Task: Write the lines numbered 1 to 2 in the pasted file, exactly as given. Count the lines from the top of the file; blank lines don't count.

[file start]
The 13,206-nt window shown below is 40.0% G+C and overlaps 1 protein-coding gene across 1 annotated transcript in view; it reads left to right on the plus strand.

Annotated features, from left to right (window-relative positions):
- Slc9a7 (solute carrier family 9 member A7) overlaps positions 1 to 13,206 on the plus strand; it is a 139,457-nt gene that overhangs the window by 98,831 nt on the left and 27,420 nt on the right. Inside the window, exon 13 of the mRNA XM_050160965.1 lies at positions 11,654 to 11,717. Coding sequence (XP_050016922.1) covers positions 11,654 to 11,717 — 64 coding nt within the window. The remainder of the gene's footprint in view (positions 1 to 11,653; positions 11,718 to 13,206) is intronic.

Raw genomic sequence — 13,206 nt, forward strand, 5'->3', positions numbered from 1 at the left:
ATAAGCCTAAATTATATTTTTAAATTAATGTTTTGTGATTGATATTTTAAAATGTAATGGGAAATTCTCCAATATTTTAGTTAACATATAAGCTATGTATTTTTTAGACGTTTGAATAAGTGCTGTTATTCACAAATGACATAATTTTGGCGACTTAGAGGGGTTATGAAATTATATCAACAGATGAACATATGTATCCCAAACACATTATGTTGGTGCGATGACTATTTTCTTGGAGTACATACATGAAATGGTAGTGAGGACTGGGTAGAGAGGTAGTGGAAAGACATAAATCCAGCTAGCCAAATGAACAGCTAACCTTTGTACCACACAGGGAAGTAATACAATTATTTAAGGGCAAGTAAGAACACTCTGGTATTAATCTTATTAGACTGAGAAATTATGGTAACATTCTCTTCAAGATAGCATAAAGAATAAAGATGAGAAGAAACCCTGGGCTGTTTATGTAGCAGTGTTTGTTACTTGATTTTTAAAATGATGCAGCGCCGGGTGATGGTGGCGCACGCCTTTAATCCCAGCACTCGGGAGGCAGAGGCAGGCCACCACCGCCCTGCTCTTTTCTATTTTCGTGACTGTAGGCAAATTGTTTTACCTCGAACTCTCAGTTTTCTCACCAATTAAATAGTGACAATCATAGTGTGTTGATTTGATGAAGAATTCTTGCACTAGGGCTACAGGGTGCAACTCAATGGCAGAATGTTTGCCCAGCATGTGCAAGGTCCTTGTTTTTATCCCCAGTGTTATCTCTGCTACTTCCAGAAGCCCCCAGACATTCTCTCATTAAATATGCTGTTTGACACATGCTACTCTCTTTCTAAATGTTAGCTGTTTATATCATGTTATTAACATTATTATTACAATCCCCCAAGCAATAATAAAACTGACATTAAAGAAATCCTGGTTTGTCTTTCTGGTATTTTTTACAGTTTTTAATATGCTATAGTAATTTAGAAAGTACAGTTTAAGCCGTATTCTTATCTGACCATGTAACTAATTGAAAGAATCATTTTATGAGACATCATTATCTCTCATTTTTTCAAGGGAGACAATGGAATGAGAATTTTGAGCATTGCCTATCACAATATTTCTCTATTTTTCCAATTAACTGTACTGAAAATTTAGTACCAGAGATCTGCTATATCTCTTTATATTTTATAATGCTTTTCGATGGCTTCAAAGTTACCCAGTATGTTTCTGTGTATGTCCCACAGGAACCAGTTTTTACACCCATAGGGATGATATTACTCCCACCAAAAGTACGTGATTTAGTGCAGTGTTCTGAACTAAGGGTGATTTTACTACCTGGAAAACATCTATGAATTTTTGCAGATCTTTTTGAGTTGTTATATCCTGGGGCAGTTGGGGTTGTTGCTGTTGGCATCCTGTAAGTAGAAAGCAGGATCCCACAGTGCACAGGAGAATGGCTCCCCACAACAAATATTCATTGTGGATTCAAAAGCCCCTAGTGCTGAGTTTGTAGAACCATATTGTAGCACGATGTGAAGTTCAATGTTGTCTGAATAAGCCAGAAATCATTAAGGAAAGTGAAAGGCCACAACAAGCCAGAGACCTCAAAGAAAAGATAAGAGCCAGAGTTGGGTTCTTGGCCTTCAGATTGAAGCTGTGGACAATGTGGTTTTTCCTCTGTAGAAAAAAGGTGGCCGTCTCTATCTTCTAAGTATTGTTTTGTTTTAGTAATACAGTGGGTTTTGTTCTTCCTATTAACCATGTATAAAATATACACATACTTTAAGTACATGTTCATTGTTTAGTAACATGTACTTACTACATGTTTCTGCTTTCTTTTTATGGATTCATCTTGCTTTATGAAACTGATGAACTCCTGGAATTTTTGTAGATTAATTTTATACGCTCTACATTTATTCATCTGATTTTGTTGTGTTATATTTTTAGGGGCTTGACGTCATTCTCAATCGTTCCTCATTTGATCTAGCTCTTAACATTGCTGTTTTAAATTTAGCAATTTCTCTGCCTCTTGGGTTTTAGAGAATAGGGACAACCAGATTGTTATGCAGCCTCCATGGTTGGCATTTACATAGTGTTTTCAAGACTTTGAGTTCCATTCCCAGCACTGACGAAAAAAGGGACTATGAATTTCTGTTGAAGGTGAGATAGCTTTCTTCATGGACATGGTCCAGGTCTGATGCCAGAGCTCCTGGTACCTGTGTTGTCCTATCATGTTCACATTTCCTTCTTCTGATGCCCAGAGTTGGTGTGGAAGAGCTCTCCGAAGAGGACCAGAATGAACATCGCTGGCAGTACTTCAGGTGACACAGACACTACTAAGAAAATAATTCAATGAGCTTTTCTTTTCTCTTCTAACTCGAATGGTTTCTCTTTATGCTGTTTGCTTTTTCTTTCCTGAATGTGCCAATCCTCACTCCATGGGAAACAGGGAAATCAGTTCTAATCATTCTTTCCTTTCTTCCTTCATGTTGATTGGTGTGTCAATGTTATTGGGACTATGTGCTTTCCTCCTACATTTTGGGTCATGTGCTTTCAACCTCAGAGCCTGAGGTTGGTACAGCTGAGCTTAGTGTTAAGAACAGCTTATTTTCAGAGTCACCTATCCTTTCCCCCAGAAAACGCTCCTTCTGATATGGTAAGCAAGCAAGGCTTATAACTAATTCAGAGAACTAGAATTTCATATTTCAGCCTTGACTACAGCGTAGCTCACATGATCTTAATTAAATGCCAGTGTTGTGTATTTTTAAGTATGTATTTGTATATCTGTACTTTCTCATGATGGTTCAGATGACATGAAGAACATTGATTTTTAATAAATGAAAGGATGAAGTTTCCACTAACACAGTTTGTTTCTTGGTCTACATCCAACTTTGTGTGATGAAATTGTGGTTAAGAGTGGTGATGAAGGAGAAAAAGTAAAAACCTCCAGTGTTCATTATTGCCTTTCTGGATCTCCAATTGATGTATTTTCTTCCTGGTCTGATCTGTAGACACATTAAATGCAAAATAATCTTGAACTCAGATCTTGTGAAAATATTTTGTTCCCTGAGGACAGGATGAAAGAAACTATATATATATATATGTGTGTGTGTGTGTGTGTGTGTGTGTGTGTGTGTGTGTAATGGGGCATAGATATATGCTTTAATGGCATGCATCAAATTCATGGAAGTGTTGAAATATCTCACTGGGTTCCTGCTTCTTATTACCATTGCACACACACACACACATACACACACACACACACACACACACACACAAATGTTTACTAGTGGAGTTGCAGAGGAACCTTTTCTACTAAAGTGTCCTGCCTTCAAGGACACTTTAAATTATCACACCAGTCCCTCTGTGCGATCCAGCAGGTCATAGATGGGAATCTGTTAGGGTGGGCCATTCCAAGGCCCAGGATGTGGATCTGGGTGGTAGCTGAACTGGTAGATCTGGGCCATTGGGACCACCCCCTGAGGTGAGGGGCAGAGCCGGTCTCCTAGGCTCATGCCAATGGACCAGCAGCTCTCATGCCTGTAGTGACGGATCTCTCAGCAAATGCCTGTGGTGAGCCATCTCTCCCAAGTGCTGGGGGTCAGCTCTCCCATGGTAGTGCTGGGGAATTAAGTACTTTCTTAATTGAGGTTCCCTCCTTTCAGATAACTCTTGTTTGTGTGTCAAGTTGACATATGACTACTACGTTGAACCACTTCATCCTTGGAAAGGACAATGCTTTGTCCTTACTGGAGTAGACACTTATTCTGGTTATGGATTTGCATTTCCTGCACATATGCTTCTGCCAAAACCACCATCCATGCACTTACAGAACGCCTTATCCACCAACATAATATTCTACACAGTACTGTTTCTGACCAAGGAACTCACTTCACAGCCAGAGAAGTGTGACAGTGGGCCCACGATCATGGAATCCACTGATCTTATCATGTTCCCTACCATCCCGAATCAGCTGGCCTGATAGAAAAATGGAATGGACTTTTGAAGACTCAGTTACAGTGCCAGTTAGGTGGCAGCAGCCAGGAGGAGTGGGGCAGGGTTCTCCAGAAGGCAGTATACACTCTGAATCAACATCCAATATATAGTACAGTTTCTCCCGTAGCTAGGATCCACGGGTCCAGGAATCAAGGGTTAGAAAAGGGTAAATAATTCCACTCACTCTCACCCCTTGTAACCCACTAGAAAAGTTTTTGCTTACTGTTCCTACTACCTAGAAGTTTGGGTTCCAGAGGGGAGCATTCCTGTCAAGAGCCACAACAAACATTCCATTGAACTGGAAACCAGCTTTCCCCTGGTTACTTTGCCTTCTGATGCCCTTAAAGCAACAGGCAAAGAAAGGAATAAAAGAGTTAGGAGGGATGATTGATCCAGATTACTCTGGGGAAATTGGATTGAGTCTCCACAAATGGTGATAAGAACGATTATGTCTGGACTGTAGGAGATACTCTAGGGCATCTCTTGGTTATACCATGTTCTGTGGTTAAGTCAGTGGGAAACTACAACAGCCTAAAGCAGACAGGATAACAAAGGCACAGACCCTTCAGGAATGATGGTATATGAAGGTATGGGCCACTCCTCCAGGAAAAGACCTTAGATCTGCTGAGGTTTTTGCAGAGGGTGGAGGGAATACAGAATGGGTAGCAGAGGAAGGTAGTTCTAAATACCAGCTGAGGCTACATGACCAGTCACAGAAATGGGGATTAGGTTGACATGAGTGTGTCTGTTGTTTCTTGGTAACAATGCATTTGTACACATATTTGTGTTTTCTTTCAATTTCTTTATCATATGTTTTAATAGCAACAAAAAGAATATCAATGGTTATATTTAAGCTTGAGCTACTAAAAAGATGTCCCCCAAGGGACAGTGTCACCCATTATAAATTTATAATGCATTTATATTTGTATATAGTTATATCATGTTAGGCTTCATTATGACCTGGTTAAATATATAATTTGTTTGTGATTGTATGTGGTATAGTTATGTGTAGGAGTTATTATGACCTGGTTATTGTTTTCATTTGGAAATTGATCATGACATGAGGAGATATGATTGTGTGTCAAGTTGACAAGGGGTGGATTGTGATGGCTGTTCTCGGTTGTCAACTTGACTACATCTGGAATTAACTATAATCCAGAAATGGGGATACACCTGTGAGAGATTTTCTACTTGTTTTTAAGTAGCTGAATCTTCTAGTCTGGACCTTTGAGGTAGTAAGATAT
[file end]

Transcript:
The 13,206-nt window shown below is 40.0% G+C and overlaps 1 protein-coding gene across 1 annotated transcript in view; it reads left to right on the plus strand.

Annotated features, from left to right (window-relative positions):